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Rideshare Drivers Stage One-Day Strike In LA, Other Cities Wednesday

LOS ANGELES (CBSLA) — People looking to use rideshare services such as Lyft and Uber might be in for some difficulty Wednesday as many drivers held a one-day strike.

Rideshare Drivers United held the one-day strike near LAX at 1 p.m. for better pay and status under the law.

They say they only make about 32-cents a mile for airport pick-ups.

Rideshare Drivers United organized the strikes in a number of cities across the country, including Los Angeles, San Diego, San Francisco,  Austin, Boston, Cleveland, Las Vegas, Pittsburgh, Denver, and Baltimore.

"We've seen the customers get charged an enormous amount of money," said Tyler Sandness with Ride Share Drivers United. "But we've seen the rates in which the drivers receive lower and lower."

The group says rideshare companies have:

  • Reduced mileage rates, lowered commissions, taken away flexibility and transparency;
  • Continue to exploit workers by manipulating algorithms;
  • Broken promises of Prop 22.

Prop 22, passed by California voters in November 2020, allows ride-hailing companies to avoid classifying drivers as employees.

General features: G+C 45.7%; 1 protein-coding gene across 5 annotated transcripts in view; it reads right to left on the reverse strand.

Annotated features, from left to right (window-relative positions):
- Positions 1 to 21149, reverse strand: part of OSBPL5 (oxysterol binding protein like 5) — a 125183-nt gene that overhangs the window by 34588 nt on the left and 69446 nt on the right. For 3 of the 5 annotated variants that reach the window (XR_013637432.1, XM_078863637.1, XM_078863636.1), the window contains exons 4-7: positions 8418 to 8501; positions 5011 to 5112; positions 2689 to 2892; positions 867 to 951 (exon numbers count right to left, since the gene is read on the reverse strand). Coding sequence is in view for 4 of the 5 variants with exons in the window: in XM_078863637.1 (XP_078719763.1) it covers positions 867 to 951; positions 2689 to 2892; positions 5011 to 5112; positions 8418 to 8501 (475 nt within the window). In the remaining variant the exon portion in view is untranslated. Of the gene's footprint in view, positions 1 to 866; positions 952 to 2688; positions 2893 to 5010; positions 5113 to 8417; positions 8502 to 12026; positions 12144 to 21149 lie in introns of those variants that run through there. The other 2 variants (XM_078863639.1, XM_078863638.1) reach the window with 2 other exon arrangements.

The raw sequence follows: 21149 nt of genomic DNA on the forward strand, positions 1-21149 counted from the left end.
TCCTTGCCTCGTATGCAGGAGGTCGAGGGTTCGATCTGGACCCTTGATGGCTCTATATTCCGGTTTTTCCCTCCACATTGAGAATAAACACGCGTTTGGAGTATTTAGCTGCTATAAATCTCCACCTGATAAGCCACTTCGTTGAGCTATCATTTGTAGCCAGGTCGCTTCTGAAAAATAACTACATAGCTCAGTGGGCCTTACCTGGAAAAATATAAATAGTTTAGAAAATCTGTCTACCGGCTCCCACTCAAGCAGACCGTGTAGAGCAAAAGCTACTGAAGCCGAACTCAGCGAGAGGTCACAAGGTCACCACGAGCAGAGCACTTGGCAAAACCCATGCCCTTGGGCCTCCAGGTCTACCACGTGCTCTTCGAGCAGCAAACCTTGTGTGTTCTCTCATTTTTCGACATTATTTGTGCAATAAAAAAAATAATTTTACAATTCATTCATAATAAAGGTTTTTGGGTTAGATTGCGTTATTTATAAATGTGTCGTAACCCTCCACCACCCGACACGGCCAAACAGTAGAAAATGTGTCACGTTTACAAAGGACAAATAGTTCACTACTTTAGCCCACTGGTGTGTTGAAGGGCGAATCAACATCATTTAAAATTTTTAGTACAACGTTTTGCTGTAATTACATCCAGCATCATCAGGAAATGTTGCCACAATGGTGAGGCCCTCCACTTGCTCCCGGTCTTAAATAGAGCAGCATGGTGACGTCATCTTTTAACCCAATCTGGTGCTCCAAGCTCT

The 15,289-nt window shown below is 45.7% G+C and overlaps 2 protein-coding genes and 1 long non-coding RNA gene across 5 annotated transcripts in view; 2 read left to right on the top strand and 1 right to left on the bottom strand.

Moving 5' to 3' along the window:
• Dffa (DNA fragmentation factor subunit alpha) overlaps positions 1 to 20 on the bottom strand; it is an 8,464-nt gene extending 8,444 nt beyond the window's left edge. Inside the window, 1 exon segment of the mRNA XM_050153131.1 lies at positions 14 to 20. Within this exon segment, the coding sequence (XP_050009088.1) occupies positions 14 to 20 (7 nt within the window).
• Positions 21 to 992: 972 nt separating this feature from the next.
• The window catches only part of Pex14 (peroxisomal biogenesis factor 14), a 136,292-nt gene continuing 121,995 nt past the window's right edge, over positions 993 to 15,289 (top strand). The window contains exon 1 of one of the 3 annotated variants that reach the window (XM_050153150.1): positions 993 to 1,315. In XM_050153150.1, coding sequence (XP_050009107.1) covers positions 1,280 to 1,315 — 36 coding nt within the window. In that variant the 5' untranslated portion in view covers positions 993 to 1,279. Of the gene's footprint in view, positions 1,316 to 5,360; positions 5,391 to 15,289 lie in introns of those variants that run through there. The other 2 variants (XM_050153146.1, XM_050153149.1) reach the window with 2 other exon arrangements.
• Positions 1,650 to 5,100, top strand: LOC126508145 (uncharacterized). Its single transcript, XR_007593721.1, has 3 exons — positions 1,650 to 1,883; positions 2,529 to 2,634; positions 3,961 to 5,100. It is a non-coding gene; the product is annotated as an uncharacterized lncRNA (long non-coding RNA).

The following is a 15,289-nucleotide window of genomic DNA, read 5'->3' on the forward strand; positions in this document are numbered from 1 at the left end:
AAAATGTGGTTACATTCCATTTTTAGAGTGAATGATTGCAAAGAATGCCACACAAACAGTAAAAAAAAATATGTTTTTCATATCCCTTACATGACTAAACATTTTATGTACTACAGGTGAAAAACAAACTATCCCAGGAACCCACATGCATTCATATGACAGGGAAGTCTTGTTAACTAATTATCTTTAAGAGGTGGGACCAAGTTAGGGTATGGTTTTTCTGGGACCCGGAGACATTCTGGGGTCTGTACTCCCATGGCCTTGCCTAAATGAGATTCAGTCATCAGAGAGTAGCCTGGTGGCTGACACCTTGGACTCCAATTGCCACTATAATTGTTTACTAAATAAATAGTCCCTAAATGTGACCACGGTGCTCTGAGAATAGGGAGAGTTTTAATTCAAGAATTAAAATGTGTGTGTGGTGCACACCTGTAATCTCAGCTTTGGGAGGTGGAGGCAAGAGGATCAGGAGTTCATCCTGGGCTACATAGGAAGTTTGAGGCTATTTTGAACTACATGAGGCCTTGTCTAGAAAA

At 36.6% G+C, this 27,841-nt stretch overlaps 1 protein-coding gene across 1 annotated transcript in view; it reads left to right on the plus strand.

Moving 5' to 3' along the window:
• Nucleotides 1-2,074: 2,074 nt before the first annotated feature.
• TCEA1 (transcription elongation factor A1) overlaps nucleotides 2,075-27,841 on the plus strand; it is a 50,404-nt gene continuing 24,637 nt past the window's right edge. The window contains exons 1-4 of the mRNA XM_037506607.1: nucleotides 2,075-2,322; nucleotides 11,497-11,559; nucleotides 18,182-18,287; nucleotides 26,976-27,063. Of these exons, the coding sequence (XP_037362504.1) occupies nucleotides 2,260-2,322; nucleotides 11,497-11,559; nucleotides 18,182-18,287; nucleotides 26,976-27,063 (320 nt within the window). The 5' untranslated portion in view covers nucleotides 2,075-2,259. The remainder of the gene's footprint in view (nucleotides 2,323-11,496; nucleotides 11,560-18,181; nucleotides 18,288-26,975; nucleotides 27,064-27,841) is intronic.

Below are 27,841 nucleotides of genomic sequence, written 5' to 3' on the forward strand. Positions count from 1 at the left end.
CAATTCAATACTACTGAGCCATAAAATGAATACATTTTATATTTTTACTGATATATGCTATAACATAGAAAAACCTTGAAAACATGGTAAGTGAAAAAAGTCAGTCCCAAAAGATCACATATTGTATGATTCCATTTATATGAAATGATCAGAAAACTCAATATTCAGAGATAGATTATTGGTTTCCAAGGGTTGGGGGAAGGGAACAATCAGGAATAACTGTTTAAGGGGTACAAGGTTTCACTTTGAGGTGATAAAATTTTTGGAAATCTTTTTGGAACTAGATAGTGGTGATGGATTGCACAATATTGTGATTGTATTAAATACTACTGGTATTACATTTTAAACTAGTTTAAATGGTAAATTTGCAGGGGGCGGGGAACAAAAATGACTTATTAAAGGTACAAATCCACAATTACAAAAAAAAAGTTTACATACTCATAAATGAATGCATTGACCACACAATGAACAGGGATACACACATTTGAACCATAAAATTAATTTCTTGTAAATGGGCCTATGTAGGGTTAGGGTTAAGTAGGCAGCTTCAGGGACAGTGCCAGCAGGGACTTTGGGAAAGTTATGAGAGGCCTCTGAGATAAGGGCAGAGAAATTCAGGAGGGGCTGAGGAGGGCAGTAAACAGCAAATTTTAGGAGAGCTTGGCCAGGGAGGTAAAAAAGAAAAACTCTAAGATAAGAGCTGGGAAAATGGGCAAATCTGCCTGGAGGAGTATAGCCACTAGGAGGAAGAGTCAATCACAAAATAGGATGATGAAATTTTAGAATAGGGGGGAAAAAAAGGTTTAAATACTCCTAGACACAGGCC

A group of young women who had flown into LAX from Baltimore were on both Uber and Lyft apps after they landed.

"The first thing I noticed was the prices," said passenger Leileh Grey.  "It was like $70 to go five minutes away."

They ended up spending nearly $60 for their ride which was about three-quarters of a mile after a handful of cancellations.

"Sometimes uber can't take all of us," said passenger Amirah Carroll. "Then we have a whole bunch of luggage."

Uber said, "California median earnings for drivers the entire time they are on the app, excluding tips, are currently $32.33 per hour and $42.44 per hour when including driver incentives."

Meanwhile, Lyft said, "In our top markets, including those in California, drivers are making more than $30 an hour, substantially higher than pre-COVID."

Everyone waiting for rides at the LAX pick-up lot said they've noticed price hikes.

However, a number of rideshare drivers did not take part in the strike.

"I'm not saying I'm not supporting the strike, because I do, but I also have a family to support," said driver Lord Roper.

The drivers are also calling for the passage of the PRO Act, short for Protecting the Right to Organize, which would expand protections for workers seeking to unionize. It passed the House of Representatives and has the support of President Biden.

(© Copyright 2020 CBS Broadcasting Inc. All Rights Reserved. City News Service contributed to this report.)

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